In all these cases, the police officer submits a PaDP report and a copy is forwarded to the FCO Protocol Directorate. PaDP/FCO will indicate whether the offender has diplomatic status. The position of members of ad hoc or “special” diplomatic representations was clarified in R (Freedom and Justice Party) v Secretary of State for Foreign and Commonwealth Affairs [2016] EWHC 2010 (Administrator). The High Court ruled that immunity would be granted under customary law if the diplomatic status of that mission (and the person concerned) was recognised by the Foreign and Commonwealth Office on behalf of the British Government. The Court of Appeal found that the Divisional Court had correctly held that a rule of customary law had been established, obliging a State to grant immunity from criminal proceedings to members of a special mission (accepted and recognized by the State as such) for the duration of the special mission: [2018] EWCA Civ 1719, [2018] All ER (D) 127 (Jul). Immunity depends on rank and ranges from immunity from criminal, civil and administrative justice to immunity for official acts only. The immunities granted to diplomatic personnel and their families are set out in the 1961 Vienna Convention on Diplomatic Relations (VCDR), the 1963 Vienna Convention on Consular Relations (VCCR) and the Consular Relations Act 1968. The relevant provisions of the Conventions are applied in the United Kingdom by Section 2 of the Diplomatic Privileges Act 1964 (DPA 1964). Criminal immunity and inviolability in the United Kingdom are granted to all qualified members of the household by diplomatic agents and administrative and technical agents of foreign diplomatic missions as well as by consular and consular and consular agents in foreign consular missions in London. To qualify for this immunity and inviolability, the addict must be reported to the FCO and accepted by it. Diplomatic agents and consular agents may not be nationals of the United Kingdom; and administrative, technical and consular staff must not be nationals of the United Kingdom or have a permanent domicile in the United Kingdom. The police are responsible for determining whether a person or local has diplomatic immunity. However, if the police consider that there is sufficient evidence to justify legal action against a person, but the head of mission in question does not agree to give up, the BSR may request the removal of the person and his or her family or declare him or her personae non gratae.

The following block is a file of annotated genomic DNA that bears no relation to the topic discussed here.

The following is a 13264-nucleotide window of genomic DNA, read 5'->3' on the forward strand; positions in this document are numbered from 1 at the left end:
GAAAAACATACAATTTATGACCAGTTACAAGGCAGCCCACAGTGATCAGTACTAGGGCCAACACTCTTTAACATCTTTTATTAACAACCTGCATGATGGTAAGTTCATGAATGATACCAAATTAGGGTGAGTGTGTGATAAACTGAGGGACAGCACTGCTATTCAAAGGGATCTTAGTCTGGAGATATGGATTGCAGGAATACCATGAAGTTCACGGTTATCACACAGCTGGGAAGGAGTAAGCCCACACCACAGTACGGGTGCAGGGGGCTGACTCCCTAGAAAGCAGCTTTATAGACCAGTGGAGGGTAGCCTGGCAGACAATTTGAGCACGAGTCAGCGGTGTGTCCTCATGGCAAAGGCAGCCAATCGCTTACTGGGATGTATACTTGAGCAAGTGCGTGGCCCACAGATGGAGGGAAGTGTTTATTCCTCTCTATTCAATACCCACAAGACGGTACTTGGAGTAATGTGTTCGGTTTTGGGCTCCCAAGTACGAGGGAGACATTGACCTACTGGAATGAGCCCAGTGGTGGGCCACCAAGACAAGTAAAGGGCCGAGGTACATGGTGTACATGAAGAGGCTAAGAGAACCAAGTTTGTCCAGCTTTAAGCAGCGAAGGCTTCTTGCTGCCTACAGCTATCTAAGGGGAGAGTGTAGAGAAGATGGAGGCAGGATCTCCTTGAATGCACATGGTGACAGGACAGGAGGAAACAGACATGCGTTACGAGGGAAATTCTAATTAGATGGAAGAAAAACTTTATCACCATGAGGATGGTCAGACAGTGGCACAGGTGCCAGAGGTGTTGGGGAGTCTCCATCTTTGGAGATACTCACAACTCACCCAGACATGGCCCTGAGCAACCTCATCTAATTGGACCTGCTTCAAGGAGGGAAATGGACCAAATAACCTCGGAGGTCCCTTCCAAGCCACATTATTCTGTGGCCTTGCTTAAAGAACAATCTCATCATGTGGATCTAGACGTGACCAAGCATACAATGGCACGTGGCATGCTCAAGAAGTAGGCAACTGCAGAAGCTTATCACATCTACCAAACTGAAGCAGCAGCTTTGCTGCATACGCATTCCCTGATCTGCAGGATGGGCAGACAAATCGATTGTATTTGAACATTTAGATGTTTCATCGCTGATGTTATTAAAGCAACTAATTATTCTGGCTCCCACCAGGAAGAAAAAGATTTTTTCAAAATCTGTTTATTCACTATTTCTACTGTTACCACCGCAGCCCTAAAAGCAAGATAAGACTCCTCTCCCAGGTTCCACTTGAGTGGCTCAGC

Even if immunity is not waived, all other persons involved as secondary parties to the diplomat`s offence may continue to be subject to criminal prosecution. In more serious cases and if the police consider that this is a case that merits the waiver of immunity, the PaDP will present the full facts to the FCO and the Chief Crown Prosecutor (CCP) of the corresponding SCC area. A serious case is defined by the FCO guidelines as “an offence that may result in a term of imprisonment of more than 12 months”. Father Marvin said, “I was afraid that one day they would hide behind diplomatic immunity.